The new school year is starting, and that means new books, new backpacks, and new clothes for your growing kids. But the start of the next chapter in your child’s life should also mean a trip to the dentist for their twice-yearly checkup. As you’re refreshing your little ones’ wardrobes and responsibilities, don’t forget to make time for a trip to your dentist and—as your child gets more mature—teach them how to care for their oral health on their own.
Healthy eating isn’t just about fueling your body and feeding your brain; the foods you eat have a direct and often immediate impact on your dental health. Sugary and acidic foods break down the tooth enamel and can cause cavities and tooth decay. It’s important to teach your child the effects of the food they eat on their teeth.
- Pack a healthy lunch. If your child is older, they may enjoy helping you or learning to make their own lunches, which can teach responsibility and ownership of their health.
- Cut back on sugary foods and soft drinks, and bulk up on foods like apples, raw vegetables, and dairy like milk and yogurt, as these foods have been shown to help clean teeth naturally and strengthen enamel.
Use A Mouthguard
If your child plays sports or will be participating in gym classes, make sure he or she is fitted for a new mouthguard. This can either be done at your dentist’s office, or using an over-the-counter mouthguard you can mold at home. Make sure you consult with your dentist before choosing a mouthguard that will be comfortable for your child and effective against sports injuries.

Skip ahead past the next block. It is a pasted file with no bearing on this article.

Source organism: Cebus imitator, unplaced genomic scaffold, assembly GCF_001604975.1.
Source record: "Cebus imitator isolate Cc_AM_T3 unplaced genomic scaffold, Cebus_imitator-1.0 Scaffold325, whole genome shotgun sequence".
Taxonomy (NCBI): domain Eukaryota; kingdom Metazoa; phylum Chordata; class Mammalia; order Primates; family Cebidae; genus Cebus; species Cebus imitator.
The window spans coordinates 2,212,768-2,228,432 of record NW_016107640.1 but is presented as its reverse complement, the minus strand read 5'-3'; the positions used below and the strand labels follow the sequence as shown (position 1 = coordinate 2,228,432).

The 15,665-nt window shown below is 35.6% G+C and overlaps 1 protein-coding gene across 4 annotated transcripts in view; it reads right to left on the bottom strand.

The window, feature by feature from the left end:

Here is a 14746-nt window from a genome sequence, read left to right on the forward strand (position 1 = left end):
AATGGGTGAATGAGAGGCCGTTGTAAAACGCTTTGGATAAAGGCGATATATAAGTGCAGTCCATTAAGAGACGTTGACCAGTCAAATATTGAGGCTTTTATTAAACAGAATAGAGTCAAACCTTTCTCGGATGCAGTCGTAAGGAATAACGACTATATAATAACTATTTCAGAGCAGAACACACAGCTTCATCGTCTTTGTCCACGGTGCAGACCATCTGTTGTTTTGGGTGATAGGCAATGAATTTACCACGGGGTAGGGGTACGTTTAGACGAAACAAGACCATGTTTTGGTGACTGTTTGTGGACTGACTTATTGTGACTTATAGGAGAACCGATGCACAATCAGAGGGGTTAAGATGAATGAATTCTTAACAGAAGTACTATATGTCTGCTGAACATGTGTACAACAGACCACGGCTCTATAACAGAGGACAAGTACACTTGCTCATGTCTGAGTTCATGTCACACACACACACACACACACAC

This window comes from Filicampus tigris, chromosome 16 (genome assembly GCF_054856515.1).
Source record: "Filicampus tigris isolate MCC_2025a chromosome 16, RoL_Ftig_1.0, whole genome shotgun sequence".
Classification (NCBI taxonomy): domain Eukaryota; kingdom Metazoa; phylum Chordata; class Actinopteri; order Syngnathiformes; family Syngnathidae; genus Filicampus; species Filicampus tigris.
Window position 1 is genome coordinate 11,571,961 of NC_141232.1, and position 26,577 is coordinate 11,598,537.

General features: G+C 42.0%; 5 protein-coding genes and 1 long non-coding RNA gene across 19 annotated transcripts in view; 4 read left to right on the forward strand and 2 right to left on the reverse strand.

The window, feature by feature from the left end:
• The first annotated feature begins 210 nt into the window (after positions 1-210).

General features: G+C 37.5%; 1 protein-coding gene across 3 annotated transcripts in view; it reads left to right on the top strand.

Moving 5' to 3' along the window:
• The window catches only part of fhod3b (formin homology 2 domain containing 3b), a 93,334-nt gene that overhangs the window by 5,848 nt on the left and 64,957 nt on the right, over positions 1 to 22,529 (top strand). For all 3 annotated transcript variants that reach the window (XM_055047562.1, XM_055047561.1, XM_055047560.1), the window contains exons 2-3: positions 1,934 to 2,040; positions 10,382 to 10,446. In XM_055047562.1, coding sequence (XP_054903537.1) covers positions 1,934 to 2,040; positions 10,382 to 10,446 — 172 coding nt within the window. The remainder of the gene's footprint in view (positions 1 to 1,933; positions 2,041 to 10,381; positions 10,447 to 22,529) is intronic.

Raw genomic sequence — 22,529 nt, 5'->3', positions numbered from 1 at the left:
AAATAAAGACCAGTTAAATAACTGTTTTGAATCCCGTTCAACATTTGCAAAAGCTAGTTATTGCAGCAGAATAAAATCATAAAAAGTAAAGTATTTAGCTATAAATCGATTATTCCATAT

Get the Right Tools
Your back-to-school shopping checklist should include dental hygiene tools like new toothbrushes, fluoride toothpastes, and floss. Checking with your dentist about proper toothbrush size for your child can prevent discomfort and help your child keep his or her teeth cleaner when brushing. Encourage your child to brush for at least 2 minutes with a fluoride toothpaste, and remind them to replace their toothbrush every 3 months.
- Use flossing tools. Often, floss is hard to handle for young children. If you’re teaching your child to floss on their own, consider a floss holder or a waterpick, which are easier for small hands to manage.
See Your Dentist Often
All of your child’s teeth – even their baby teeth – are important to their oral and overall health. Making time for your family to see the dentist twice a year for a checkup, cleaning, and mouth screening can help keep your child’s teeth healthy and prevent problems like tooth decay and gingivitis. Some dentists have special training for working with young patients, and can recommend at-home plans for maintaining your child’s dental health.
Do you have questions about keeping your child’s mouth healthy as they go back to school? Call our Aurora Dental Group today!